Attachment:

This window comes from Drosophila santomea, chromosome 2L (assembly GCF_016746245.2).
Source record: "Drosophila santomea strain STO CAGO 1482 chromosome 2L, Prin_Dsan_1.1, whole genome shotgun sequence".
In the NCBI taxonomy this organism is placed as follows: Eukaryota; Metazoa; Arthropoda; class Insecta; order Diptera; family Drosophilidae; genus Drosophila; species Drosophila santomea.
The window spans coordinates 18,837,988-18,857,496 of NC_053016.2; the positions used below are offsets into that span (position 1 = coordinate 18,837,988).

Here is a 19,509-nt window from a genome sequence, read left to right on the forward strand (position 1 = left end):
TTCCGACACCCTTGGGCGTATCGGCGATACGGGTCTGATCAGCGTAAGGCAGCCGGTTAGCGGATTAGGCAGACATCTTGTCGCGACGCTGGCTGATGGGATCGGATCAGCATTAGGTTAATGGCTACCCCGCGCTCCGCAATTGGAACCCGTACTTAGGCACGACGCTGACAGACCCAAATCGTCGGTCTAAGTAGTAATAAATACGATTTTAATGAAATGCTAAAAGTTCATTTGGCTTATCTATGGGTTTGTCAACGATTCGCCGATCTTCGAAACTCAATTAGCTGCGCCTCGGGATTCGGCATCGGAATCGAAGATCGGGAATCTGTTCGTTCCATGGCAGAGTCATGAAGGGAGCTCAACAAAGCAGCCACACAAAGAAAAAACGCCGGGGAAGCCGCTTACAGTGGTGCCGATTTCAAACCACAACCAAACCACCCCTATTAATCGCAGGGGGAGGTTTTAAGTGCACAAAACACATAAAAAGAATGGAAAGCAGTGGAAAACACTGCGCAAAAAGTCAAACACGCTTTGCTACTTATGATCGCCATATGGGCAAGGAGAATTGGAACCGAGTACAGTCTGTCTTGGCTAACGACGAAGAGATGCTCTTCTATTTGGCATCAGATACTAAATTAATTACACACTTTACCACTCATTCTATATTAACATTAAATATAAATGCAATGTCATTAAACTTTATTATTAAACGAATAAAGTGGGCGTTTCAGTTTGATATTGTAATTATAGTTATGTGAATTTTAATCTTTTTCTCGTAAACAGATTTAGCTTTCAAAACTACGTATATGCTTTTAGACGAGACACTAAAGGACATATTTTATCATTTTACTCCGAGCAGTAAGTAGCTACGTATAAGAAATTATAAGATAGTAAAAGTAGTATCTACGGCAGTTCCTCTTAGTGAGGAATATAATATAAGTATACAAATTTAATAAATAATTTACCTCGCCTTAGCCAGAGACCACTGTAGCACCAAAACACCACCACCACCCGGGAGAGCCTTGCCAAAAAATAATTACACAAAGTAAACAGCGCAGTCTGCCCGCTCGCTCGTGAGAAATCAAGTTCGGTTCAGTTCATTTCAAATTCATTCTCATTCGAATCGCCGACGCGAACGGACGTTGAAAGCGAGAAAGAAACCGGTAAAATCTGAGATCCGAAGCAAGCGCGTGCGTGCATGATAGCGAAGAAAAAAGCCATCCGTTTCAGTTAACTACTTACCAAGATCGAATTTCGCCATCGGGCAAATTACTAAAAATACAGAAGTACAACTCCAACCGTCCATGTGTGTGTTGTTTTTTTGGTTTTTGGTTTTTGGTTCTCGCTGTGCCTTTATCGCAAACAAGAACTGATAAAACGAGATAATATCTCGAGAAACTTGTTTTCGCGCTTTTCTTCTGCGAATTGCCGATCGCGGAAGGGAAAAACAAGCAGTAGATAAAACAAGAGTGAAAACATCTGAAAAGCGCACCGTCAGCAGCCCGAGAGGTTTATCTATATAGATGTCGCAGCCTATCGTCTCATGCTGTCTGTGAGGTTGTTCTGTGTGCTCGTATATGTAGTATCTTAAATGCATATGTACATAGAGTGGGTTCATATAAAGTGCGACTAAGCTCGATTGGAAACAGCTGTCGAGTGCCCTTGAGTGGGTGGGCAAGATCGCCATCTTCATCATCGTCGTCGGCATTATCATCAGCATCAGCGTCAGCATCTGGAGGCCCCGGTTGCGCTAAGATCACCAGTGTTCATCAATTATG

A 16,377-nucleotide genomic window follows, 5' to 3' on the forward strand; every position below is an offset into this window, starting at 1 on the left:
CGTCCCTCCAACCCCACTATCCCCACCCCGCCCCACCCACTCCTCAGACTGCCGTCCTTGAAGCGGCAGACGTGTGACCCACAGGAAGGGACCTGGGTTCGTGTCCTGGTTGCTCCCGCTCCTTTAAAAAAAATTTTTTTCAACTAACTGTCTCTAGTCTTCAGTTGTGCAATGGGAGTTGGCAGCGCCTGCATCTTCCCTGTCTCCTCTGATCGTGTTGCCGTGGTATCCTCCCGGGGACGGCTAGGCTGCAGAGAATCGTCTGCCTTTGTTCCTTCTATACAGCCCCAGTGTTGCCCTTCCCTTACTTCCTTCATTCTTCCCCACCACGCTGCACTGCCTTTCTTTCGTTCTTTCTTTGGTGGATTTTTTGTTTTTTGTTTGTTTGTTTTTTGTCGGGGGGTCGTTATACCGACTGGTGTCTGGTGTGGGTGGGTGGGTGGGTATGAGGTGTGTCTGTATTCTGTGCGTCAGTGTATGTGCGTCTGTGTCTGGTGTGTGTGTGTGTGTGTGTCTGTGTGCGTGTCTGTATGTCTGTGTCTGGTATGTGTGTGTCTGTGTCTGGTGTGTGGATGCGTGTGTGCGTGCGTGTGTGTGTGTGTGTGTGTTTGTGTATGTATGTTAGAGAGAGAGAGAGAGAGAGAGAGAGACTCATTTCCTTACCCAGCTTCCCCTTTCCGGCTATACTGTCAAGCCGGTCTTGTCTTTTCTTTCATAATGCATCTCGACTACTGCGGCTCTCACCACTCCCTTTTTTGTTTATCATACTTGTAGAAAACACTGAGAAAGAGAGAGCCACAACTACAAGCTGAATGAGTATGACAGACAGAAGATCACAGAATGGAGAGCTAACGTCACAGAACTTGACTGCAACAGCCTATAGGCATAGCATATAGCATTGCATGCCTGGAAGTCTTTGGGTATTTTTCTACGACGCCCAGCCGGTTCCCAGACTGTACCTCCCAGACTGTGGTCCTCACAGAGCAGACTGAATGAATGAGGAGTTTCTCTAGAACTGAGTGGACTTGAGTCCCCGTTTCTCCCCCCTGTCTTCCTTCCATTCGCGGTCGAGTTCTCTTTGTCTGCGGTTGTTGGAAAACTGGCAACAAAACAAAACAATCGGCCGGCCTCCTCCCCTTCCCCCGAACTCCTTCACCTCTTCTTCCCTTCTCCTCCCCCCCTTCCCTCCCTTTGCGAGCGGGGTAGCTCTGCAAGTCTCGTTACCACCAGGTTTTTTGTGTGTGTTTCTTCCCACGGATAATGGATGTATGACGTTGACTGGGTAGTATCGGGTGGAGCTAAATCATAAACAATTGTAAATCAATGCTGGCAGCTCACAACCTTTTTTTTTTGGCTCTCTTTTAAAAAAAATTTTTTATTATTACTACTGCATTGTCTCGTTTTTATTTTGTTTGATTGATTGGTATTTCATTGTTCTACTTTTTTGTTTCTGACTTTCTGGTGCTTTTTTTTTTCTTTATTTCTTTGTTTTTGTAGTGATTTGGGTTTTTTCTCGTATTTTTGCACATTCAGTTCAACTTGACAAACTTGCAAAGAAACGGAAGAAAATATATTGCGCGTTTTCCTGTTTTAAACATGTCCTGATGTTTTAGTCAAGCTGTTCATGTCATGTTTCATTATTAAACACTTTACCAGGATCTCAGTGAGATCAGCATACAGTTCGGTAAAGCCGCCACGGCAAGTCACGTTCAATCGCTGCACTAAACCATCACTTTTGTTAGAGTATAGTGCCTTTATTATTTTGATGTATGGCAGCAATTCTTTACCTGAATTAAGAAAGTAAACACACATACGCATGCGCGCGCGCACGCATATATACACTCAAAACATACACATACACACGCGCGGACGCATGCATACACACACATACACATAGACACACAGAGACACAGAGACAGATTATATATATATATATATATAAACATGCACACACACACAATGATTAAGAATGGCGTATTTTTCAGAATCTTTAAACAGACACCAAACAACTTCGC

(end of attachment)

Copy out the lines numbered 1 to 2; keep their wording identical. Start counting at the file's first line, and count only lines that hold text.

This window comes from Drosophila santomea, chromosome 2L (assembly GCF_016746245.2).
Source record: "Drosophila santomea strain STO CAGO 1482 chromosome 2L, Prin_Dsan_1.1, whole genome shotgun sequence".